Also known as Knife in the U.K., which I prefer. By R. J. Anderson.
Disclaimer: I've been following the author's blog since around the end of 2006 and eagerly awaiting this book since at least last year; I was actually hesitant to read it, lest I be disappointed. I am also hesitant to write this post, lest the author be disappointed. (Hi there.)
My actual reaction is more complicated. This book is actually haunting me (where haunting is a sophisticated literary term that means I woke up thinking about it). When I finished it yesterday I was somewhat nonplussed, thinking "Okay, that's nice enough, but I don't love it", but the romance grew on me over the next several hours.
Today I realized what really creeps me out about it. It's a zombie book! (to put it facetiously*)
The story: Knife is a precocious young faery whose colony has been Sundered from its magic and the outside world since long before her birth. Only the (secretive, Machiavellian) Queen retains the ability to control magic, although all faeries had it once. As the Queen's Hunter, Knife decides to take matters into her own hands, find out why the magic has been lost, and try to fix it...
What I liked: The characters are almost all very well done. (Paul's father doesn't seem to get much attention, though.) The little touches that come from this being a faery story: Knife hides in a basket filled with crumpled paper, but doesn't know what it is. The chuckle I got from her pride in being a whole fly's length taller than everyone else. The deft reminders of, for example, the importance of names: they are only briefly mentioned, but in such a way as to make the reader remember. The tight prose. The descriptions are striking: this is a well-detailed world. The sweet, innocent romance. The references to a gardener (possibly this one?).
What I didn't like: This is very much Knife's story, which is fine, but her world doesn't seem very large; it's almost as if it ends beyond the house and grounds where she lives (with one exception). No one outside that radius seems to play an important part. Even inside, the unnamed faeries in the colony (there seem to be 50 or more) seem to be a sort of shadowy, amorphous cloud, playing as extras in crowd scenes. There are no chance encounters with someone unnamed that turn out to be important later, as far as I recall. (My recollection may be poor; I'll admit to misreading Bryony's name as Byrony until I tried to look it up and couldn't find it.) What really bothers me, however, is the way magic is used to change minds and wills, just as in Melissa Marr's Wicked Lovely. It seems to me that a general rule of fairy tales is that the characters should have to make choices that lead to their downfalls; stories where free will is taken away by magic tend to bother me a lot. Physical coercion is one thing, but being able to change someone else's essence is another.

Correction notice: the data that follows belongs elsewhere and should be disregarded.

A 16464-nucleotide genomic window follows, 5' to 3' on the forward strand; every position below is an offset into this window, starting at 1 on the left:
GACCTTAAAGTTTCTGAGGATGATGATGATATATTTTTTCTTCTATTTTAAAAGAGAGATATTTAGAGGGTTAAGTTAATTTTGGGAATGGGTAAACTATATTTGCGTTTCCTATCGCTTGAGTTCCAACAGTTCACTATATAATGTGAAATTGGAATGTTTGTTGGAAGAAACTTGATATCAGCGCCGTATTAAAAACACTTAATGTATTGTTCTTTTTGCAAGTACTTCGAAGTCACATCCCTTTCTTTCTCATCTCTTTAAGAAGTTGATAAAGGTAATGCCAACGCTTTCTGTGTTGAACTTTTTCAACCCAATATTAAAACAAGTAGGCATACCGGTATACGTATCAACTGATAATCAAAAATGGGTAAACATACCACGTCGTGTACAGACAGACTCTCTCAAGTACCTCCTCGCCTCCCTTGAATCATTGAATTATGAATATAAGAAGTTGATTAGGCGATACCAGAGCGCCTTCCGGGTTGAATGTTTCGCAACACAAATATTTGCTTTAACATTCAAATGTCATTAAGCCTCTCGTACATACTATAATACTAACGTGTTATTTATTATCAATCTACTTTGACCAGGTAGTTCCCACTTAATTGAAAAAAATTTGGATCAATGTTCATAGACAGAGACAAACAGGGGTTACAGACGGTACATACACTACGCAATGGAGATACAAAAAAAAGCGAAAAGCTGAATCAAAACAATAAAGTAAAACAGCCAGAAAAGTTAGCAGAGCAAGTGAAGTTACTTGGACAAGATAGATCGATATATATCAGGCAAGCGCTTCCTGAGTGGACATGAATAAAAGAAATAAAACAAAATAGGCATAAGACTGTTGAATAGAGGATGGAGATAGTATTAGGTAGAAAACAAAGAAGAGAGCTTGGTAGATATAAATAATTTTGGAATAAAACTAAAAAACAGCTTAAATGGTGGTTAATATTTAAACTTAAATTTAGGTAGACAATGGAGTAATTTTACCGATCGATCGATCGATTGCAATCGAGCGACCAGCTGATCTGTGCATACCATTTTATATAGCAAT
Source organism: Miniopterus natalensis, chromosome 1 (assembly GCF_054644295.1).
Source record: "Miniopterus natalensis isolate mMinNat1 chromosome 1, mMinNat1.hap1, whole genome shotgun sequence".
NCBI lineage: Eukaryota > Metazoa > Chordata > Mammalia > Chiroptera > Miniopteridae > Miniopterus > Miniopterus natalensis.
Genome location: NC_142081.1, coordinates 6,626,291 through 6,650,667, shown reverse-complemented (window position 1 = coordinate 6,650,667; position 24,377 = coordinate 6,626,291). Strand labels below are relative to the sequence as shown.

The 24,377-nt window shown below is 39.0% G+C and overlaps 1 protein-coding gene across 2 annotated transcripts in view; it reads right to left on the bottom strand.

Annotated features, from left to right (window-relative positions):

In the end? There's much to like about this book; the ending is quite good, open without being unresolved. There are some hints of Christian themes but not as much as I had hoped. I do hope to read more from the author. But I remain disturbed by the magic, as explained above. (I could also just be in a bad mood since the mirror scene with Magpie in Blackbringer was similarly awful but didn't have such a lasting effect on my impression of the book.)
* I am thinking of these zombies. Maybe it doesn't really fit?